“How to understand your mind?”
“How does the human mind work?”
Philosophers and thinkers have tried to answer questions such as these for centuries now.
To understand how the human mind works, it is essential to understand what the human mind is. Is not a palpable thing like the human heart or lungs.
It is a dynamic outcome of special nerve cell activity, thereby producing ideas, thoughts, wishes, desires, intentions, emotions and feelings, critical thinking and reasoning.
The mind stores all the memories, important phone numbers and ATM pins, along with the names of one’s distant relatives and childhood pets.
The unconscious part of the mind refers to all the automated functions of the neurons which collect and store a huge amount of data that is not accessible to us consciously. However, this unconscious mind determines what motivates us, inspires us and makes every individual unique and different from the other.
To understand how the mind works, let’s look at some of its fundamental processes:
The world has many sounds, sights, colors and smells. Without the ability of the mind to pay selective attention to one, human beings would be overwhelmed by all the stimuli around them.
For instance, let’s consider two people, Raj and Simran, walking down the road while talking to each other.
They’re surrounded by several distractions such as the sound of cars, voices of other people passing by, the colors of the shops around and huge billboards. Thanks to the ability of their minds to pay attention to selected stimuli while pushing the rest to the background, they continue to have a fulfilling and engaging conversation. An interesting way how our mind works is by choosing among the host of billion stimuli every minute and focusing on one.
Sensation & Perception –
The five sensory receptor organs help us gather a huge amount of information from the outside world, helping us see, hear, taste, smell and touch. Sensation is input about the physical world obtained by our sensory receptors and perception is the process by which the brain selects and organizes these sensations. is the deductive work that our mind does to give a name and meaning to that sensation.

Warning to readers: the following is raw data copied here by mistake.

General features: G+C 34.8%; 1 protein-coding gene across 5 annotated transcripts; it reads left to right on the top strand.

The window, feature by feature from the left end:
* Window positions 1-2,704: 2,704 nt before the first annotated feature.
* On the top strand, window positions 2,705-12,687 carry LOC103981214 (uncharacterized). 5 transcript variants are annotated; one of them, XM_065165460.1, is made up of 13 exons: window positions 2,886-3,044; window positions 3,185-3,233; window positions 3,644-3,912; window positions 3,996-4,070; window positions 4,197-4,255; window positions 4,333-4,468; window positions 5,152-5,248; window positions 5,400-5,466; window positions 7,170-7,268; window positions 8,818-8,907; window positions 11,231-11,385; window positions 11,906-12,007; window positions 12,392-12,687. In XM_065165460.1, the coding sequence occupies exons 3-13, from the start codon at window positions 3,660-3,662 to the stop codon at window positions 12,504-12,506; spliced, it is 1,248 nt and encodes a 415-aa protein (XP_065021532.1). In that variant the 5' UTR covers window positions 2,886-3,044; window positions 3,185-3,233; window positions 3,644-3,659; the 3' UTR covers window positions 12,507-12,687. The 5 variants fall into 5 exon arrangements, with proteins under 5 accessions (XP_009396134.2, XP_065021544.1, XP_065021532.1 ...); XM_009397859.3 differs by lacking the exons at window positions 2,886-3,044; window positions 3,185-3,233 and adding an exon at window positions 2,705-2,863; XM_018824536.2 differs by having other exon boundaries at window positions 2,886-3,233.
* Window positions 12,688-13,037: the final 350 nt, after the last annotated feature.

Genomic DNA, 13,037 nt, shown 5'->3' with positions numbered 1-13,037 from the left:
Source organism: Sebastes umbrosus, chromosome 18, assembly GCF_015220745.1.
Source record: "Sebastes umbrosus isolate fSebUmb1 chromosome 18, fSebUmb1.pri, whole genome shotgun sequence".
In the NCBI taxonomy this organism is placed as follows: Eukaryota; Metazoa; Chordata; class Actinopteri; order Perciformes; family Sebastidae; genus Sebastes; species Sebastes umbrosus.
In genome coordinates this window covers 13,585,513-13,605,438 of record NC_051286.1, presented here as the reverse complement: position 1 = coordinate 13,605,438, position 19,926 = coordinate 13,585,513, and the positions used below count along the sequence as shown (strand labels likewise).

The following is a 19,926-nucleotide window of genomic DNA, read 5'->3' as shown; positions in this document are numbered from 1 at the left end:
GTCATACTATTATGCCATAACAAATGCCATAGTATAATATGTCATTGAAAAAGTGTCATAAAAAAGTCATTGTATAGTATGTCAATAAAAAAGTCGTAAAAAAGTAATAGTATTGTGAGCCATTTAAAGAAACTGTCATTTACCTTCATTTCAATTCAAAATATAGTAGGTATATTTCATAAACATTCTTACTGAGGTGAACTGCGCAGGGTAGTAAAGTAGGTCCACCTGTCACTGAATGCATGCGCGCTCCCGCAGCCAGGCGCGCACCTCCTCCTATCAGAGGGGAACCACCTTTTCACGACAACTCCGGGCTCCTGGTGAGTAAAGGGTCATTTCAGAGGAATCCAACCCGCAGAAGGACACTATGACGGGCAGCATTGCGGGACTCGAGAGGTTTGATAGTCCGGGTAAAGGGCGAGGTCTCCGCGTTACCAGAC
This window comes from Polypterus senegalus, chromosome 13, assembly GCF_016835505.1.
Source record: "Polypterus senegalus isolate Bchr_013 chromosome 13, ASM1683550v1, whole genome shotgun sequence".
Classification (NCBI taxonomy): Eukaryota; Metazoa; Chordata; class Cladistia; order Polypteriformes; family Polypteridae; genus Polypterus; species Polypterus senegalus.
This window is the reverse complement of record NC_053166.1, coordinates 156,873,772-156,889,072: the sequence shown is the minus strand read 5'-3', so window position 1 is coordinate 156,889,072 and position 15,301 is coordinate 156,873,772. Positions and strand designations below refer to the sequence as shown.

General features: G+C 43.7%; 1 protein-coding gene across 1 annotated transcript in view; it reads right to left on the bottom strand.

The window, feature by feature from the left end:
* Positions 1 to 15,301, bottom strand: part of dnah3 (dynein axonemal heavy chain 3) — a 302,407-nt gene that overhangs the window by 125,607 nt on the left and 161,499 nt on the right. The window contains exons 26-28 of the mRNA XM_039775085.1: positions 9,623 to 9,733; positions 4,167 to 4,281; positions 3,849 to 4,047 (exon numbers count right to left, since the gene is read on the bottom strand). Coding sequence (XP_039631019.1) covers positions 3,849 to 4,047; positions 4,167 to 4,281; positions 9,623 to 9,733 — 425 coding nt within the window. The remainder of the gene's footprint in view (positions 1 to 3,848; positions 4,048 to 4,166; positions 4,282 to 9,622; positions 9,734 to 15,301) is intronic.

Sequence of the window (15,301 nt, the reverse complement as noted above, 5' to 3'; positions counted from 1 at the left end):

For instance, when the skin, our source of tactile sensation, comes into contact with cold steel, it sends the sensation to our brain. Our mind then interprets from the nature of the sensation, and that it was ‘cold’ and a ‘metal’.
The thought is probably the most popular output of the mind. Let’s see how the mind works. A newborn cannot produce well-defined thoughts like a teenager or an adult. All newborn babies do is react to sensory stimuli around them, while unconsciously gathering all the information from their interaction with the outside world as well as their internal sensations. Slowly, when they have enough information, their minds start producing thoughts that get more and more defined as they grow up.
This primary process of the mind is the gathering and storing of information. This information then forms different types of memories. Procedural memory, for instance, is responsible for storing all the information on carrying out motor tasks, such as swimming, cycling or writing. Similarly, the human mind is also able to learn and memorize complex mathematical equations and remember the names of relatives, roads, and faces, among other things.
Using the above processes, human minds can “learn”. Learning is the process of acquiring information, knowledge and skills. The mind works by learning everything from simple tasks to extremely complex skills. It does this by gathering information, integrating it, using insight, attempting trial and error, and observing other people.
Emotions are mostly contained within the unconscious processes of the mind. They are basic neurochemical information that makes us feel happiness or joy, sadness or remorse, fear, anger and disgust. Emotions tell us whether we should approach an external stimulus, engage with it or avoid it. Emotions are covert, which means they are internal.
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